Most policies are “permissive” use policies so you would be covered. If you purchased a “named-driver” or “named-operator” policy, only drivers listed on the policy are covered.
There are a number of factors you should consider when purchasing any product or service, and insurance is no different. Here is a checklist of things you should consider when purchasing automobile insurance.
Insurance requirements relating to minimum coverage differ from state to state. Liability is the only insurance required by law in California. The limits required in California are often referred to as “15/30/5” coverage and include:
Is minimum coverage sufficient?
In determining your coverage limit, one of the most important factors to consider is the overall value of your assets. If, for example, you own a business or a home, you may want higher limits of liability coverage to protect those assets. Another consideration is to protect future earnings. While there is no set formula, you always want to secure coverage in proportion to your assets, so in case an accident did occur, you have sufficient coverage to cover the loss. If you are at fault and severely injure another person, you may be held personally liable for the bodily injury and physical damages beyond the scope of your liability coverage.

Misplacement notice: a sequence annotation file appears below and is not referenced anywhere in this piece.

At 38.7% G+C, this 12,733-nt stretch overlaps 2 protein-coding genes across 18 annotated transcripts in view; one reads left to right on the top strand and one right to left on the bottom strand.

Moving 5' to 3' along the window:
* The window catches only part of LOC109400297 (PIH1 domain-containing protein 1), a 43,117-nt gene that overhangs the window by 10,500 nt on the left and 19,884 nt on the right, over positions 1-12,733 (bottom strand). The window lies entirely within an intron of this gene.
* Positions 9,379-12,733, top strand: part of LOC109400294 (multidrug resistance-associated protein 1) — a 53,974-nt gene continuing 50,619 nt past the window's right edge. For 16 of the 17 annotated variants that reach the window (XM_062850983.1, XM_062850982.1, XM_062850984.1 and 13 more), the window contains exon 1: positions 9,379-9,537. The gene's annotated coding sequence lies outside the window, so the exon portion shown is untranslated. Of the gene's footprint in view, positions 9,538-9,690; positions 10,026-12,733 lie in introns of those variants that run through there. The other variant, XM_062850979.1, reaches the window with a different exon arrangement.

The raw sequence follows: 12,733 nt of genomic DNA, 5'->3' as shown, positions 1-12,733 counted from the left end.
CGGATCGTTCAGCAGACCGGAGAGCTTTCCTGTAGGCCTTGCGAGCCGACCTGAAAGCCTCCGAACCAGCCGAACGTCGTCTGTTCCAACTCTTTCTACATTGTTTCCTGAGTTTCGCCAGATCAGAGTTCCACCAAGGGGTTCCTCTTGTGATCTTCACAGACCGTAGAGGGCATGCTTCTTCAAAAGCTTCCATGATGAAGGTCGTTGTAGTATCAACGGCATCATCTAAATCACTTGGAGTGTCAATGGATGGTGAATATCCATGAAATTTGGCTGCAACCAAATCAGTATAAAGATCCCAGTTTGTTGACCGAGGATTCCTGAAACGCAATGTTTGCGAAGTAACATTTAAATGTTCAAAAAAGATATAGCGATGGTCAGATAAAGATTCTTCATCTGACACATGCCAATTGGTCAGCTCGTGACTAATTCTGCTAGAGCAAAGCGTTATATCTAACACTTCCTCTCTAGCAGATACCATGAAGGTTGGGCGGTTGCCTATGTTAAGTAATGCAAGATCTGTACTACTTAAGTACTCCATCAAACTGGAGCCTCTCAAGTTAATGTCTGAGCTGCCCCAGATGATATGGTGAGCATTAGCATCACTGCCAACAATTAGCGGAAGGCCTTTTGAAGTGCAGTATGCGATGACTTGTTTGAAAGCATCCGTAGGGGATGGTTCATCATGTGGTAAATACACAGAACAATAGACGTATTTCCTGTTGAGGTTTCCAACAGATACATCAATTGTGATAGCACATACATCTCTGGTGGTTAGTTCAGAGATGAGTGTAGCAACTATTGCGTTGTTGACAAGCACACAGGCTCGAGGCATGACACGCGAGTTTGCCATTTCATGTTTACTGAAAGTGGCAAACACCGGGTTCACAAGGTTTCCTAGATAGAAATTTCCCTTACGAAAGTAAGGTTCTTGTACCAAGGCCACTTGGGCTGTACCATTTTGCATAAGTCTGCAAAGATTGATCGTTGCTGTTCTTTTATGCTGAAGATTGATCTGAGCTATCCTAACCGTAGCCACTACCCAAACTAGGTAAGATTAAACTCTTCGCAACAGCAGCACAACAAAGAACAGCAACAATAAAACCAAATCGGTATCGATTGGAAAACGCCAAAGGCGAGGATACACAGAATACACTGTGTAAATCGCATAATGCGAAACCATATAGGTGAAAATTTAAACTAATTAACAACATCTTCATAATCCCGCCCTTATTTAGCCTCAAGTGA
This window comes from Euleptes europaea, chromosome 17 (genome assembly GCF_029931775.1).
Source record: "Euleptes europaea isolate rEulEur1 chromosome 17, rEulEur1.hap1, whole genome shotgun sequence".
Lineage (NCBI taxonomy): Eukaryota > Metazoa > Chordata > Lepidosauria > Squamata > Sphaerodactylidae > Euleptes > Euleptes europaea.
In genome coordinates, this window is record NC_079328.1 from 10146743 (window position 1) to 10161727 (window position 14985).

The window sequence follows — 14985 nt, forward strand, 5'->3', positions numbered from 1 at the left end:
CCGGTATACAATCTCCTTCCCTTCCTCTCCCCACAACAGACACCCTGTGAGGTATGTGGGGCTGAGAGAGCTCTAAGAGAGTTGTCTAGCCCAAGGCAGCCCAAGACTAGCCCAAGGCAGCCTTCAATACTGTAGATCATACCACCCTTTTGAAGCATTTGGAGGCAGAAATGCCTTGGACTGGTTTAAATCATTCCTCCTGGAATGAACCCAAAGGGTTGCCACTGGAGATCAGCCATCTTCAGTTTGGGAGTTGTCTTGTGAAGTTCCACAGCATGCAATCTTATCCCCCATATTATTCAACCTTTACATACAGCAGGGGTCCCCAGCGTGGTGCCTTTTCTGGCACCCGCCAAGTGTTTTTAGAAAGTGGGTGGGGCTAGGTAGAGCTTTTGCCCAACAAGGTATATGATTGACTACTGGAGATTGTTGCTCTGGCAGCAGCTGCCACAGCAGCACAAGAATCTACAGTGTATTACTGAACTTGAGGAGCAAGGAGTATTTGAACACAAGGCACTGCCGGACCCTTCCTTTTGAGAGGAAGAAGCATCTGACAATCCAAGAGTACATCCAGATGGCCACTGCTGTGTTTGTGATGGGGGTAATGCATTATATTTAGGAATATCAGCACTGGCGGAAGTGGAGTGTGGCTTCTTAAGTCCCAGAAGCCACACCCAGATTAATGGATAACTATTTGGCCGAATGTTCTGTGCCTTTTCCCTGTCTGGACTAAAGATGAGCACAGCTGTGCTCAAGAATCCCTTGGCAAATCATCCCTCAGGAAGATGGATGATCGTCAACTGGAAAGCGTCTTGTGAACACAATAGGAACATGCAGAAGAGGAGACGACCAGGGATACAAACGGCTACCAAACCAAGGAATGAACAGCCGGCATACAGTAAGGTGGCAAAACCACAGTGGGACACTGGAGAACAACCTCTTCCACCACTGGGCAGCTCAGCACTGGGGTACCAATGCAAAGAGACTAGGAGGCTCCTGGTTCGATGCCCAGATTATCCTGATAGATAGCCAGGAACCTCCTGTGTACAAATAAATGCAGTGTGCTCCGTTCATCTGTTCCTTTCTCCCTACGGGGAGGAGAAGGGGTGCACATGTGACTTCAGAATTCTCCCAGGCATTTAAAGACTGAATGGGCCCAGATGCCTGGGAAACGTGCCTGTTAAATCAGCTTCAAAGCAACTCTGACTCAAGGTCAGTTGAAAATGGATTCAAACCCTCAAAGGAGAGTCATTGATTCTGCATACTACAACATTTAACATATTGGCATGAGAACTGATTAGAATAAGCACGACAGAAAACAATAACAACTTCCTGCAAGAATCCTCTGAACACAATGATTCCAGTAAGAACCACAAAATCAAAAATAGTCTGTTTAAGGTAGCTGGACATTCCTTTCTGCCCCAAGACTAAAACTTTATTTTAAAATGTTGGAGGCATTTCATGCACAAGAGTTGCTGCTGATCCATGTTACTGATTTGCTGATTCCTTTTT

Additionally, if you lease or finance your car, it’s likely that your liability coverage limits may have to be higher, usually $250/500,000. You should check with the leaseholder to determine the appropriate level of your coverage. For our customers who own businesses we recommend a minimum of $1,000,000 in auto liability coverage. Most auto policies do not offer a liability limit this high so a personal umbrella may be needed.
Our main rule of thumb is to buy as much liability insurance as you can afford. PIA customer support agents are licensed, non-commissioned insurance professionals and can provide advice regarding general coverage limits.
If you are involved in an accident, liability coverage covers the costs related to the injuries and property of the other parties involved in the accident, up to the limits of your policy. This does not include your own medical expenses or the expenses of any of your passengers.